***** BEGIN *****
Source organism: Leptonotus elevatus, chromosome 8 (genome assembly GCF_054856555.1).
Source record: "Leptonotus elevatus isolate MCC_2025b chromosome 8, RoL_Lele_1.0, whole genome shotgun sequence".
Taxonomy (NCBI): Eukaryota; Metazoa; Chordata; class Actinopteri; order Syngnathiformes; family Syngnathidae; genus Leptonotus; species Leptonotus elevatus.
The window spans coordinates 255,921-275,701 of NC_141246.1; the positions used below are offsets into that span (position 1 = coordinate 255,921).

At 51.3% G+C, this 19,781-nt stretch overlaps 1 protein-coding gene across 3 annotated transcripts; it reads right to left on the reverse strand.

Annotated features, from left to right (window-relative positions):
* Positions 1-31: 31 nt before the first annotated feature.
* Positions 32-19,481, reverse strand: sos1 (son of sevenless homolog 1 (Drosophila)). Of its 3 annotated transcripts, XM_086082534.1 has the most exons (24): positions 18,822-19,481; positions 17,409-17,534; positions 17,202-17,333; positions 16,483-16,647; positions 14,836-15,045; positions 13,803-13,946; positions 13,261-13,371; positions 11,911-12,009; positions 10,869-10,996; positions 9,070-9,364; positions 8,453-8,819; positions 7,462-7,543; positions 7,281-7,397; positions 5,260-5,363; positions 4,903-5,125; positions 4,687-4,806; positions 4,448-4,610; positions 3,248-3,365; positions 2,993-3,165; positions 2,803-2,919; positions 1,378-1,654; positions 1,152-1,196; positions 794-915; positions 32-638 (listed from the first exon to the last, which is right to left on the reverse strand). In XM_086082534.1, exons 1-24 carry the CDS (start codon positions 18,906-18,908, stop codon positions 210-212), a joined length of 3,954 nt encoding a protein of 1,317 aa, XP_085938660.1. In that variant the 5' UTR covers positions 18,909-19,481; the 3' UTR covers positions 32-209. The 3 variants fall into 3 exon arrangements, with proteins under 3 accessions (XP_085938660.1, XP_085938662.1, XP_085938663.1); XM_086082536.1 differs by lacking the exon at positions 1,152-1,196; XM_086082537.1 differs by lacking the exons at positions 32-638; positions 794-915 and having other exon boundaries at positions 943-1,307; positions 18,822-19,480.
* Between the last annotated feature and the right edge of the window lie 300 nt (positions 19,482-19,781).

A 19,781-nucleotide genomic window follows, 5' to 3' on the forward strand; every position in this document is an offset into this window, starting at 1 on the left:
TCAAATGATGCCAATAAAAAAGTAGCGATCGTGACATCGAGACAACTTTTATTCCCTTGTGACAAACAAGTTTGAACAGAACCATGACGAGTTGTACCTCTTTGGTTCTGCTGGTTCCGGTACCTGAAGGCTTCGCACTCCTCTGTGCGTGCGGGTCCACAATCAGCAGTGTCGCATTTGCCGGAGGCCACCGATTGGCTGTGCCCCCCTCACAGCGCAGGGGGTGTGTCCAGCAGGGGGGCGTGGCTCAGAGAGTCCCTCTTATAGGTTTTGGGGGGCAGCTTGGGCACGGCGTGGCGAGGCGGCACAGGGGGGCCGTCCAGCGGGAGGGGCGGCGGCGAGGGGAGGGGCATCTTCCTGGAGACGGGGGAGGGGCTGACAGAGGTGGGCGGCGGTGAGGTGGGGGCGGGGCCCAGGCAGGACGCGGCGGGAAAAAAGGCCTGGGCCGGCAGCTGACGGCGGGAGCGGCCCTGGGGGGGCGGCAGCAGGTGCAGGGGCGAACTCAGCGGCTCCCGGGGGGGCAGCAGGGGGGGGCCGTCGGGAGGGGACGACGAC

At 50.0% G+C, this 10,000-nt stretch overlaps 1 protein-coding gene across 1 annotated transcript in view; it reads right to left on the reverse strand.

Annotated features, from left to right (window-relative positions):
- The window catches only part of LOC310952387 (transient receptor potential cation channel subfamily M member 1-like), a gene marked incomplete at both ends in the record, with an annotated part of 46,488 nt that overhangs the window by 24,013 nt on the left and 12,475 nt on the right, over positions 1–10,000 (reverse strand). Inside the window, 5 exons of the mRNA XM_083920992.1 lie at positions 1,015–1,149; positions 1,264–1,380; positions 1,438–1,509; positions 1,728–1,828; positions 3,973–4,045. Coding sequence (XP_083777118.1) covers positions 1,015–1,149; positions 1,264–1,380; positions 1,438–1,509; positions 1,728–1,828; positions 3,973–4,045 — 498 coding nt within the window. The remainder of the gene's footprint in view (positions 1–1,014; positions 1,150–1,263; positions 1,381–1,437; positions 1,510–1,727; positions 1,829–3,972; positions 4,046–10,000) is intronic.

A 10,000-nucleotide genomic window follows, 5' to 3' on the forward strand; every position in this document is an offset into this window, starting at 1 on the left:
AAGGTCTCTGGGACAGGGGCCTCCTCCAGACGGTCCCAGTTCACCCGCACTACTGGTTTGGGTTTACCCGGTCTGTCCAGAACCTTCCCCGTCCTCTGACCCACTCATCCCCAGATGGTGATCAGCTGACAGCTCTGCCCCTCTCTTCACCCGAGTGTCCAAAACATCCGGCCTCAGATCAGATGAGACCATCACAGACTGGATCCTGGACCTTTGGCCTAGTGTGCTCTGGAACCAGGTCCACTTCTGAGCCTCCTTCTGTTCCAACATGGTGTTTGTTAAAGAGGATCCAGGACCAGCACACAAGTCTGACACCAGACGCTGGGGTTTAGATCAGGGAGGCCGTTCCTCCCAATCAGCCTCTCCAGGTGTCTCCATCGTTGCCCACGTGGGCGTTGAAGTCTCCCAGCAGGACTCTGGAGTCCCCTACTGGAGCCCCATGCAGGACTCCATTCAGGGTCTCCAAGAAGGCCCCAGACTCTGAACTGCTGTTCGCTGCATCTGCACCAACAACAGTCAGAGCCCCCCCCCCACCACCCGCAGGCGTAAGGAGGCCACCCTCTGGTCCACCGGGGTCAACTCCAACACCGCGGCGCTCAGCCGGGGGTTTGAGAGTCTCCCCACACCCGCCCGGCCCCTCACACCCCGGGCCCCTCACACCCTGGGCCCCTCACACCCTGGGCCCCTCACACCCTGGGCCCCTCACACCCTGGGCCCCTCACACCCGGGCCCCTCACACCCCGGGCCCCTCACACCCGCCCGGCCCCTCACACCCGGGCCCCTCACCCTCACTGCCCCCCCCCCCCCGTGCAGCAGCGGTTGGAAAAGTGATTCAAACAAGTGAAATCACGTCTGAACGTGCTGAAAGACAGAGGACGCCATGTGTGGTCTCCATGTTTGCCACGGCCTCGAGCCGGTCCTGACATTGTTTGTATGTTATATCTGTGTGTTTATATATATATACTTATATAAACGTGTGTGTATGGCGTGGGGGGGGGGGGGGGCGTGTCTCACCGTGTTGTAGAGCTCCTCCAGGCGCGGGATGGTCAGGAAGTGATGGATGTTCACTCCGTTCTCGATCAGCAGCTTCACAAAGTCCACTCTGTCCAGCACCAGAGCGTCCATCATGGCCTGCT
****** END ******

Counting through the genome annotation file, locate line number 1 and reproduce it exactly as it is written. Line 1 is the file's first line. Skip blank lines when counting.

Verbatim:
Source organism: Leptonotus elevatus, chromosome 8 (genome assembly GCF_054856555.1).